Teddy’s Reading Log 03.28.2010

Posted by on March 28, 2010 
Filed under Reading logs

Teddy’s CTCH604 Reading Log 03.28.2010

For class session 03.30.2010

McKinney’s chapter 8 discusses and explains examples of SoTL work from the perspectives of researchers in both disciplinary and institutional contexts. Various conceptualizations and definitions of SoTL exist among scholars. As I read the chapter, I began to ask certain questions. What similarities and differences will I find in cross discipline research? What similarities and differences will I find in research of interdisciplinary sectors? Such inquiry encouraged me to investigate the challenges presented by McKinney in the chapter. The need for more SoTL on learning, graduate and SoTL work, beyond the classroom levels, students as co-authors, increasing replication of SoTL work within disciplines, across institutions, across disciplines and abroad. I believe that by meeting these goals we can come to a deeper understanding about SoTL work and how it can help us to unify the movement, identify problems and acquire real answers.

In the disciplinary context, SoTL includes reflection and the sharing of results across disciplines. The input of individuals from several disciplines working together on a SoTL project constitutes a work classified as “cross disciplines”.  According to Yakura and Bennett (2003), cross disciplinary SoTL focuses on studies about similarities and differences among and between disciplines. Interdisciplinary SoTL involves studies of teaching and learning in interdisciplinary constructs.  Benefits suggested by Wiemer includes learning by those in one discipline from the SoTL work of those in another discipline, strengthening of replication and reliability of findings across disciplines that advances our profession, providing a literature that is very helpful to those who work to promote social change related to a teaching-learning agenda and reading a diverse and powerful literature to improve our individual teaching practice. Associations and disciplinary organizations can support SoTL work by identifying SoTL researchers in the field using websites and publications. Also, they can sponsor academies and institutes as well as compile bibliographies of SoTL work by discipline or field. From Management Sciences, Sociology, English to the Liberal Arts, it is clear that certain commonalities will exist throughout the research experience.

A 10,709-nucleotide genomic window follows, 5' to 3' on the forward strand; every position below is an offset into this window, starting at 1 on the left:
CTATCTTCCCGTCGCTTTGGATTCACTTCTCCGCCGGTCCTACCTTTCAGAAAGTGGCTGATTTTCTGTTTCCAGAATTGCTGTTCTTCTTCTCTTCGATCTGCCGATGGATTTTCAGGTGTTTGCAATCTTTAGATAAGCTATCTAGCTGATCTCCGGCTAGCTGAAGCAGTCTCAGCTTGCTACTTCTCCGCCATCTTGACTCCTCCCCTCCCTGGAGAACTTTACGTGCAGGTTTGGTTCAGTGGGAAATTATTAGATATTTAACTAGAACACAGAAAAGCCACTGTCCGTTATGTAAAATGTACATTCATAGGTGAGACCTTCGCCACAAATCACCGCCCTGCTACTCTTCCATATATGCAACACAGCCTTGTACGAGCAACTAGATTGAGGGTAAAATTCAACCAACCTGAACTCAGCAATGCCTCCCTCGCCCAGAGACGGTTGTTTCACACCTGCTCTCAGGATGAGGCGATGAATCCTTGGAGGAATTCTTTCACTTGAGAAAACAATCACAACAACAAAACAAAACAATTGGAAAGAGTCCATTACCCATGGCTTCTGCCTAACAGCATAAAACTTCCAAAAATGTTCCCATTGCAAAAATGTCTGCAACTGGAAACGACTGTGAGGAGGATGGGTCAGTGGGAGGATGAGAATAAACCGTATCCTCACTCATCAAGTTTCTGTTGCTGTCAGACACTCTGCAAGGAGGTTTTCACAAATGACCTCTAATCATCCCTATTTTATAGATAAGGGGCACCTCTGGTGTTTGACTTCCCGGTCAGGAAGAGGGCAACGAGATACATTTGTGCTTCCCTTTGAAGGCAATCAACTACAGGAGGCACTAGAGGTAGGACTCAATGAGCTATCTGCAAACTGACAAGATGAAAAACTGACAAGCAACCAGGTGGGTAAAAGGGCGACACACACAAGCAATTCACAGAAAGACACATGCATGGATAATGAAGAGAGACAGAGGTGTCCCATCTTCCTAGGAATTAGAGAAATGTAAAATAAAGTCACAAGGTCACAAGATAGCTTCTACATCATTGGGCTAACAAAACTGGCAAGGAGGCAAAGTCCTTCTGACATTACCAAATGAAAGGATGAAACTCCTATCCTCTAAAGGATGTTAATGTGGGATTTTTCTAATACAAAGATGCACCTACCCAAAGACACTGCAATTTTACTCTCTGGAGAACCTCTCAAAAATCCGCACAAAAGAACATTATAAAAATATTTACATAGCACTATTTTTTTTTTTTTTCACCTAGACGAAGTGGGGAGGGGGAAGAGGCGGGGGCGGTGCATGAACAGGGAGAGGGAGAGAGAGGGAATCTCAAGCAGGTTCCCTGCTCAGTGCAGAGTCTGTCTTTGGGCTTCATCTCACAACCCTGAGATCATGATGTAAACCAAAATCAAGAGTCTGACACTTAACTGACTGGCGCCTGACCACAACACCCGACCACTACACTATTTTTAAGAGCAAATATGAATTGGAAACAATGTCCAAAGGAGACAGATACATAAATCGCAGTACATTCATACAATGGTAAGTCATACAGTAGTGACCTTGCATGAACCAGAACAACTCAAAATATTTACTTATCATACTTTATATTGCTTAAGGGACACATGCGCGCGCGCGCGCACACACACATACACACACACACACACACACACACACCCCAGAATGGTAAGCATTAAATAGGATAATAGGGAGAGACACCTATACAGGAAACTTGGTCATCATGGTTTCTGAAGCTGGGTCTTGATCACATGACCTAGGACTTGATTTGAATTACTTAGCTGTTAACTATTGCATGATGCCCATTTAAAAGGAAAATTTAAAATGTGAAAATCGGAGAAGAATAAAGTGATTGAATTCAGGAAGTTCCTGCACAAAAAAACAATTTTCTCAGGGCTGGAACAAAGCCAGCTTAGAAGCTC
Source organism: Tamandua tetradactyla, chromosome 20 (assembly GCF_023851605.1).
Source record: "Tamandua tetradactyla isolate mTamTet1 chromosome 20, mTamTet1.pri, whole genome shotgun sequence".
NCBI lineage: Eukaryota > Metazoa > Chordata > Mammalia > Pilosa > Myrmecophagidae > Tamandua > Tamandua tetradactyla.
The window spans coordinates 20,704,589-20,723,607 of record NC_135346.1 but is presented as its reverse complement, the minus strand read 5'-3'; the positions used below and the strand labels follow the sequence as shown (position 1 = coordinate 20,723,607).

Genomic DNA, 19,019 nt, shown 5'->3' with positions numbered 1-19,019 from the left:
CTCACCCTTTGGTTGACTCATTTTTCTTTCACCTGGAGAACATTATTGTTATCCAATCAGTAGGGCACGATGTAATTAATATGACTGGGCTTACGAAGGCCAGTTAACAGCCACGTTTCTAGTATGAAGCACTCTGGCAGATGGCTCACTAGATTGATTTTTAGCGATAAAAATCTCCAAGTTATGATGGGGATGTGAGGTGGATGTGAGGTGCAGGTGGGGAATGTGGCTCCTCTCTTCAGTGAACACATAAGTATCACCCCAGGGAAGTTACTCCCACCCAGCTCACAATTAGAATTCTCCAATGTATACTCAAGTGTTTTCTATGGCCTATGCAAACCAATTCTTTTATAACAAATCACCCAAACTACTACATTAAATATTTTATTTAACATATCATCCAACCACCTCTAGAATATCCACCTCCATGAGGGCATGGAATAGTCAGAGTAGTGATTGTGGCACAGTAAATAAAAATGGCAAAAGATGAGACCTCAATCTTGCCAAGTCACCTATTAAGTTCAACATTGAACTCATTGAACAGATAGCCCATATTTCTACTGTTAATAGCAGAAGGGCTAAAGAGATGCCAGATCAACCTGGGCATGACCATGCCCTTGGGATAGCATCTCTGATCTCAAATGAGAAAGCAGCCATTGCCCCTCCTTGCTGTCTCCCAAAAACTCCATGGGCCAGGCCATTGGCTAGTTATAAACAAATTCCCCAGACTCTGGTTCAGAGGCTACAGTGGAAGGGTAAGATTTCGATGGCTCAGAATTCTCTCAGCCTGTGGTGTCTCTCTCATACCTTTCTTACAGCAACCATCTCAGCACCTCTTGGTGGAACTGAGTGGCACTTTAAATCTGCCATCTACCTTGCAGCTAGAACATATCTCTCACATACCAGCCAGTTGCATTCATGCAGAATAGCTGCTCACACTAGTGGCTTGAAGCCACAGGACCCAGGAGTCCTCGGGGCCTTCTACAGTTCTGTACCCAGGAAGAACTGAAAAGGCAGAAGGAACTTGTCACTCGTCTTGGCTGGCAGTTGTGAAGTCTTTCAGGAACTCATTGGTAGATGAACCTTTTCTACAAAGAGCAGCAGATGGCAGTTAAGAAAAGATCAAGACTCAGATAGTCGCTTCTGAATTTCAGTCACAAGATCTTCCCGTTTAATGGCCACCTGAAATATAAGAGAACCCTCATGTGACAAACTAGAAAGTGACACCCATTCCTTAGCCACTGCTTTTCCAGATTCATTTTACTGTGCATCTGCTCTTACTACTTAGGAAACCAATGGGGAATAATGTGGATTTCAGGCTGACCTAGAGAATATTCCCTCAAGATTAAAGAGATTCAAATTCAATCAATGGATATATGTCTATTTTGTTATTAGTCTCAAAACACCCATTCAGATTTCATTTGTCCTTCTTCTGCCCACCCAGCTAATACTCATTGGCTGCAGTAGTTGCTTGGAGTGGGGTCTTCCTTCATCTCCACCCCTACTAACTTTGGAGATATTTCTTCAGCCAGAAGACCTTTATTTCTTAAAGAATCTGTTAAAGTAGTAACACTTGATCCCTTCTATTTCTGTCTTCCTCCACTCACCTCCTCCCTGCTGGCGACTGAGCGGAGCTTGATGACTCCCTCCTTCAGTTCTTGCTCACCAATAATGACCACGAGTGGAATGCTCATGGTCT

From the institution context, incentives for scholarly research such as promotion and tenure should prove to be an effective means of getting faculty to publish. Excellent instruction must be encourage by administrators that set the bar high to ensure success through SoTL best practices.  There is no single correct model of support for SoTL. McKinney cites examples in the chapter of strategies to reward, support and promote SoTL work. They include: joining the CASTL Program, self-study, campus conversations on SoTL, promoting SoTL with new faculty, enhanced student involvement, collaboration, starting a SoTL community of scholars, SoTL resources group, SoTL Summer Institute, connect SoTL to institutional mission and many others. Models of support range from well supported programs to poorly supported programs and those in between. With state funding being slimmed, many colleges and universities are experiencing the worst. Student enrollment is high at community colleges and tuition rates too. It is important that academic leaders make certain that the quality of classes remain high and retention of teachers known for their scholarly work support the SoTL movement. As campus models of support experience changes we must keep in mind the most important of matters. The delivery of a quality education to our undergraduate and graduate students!


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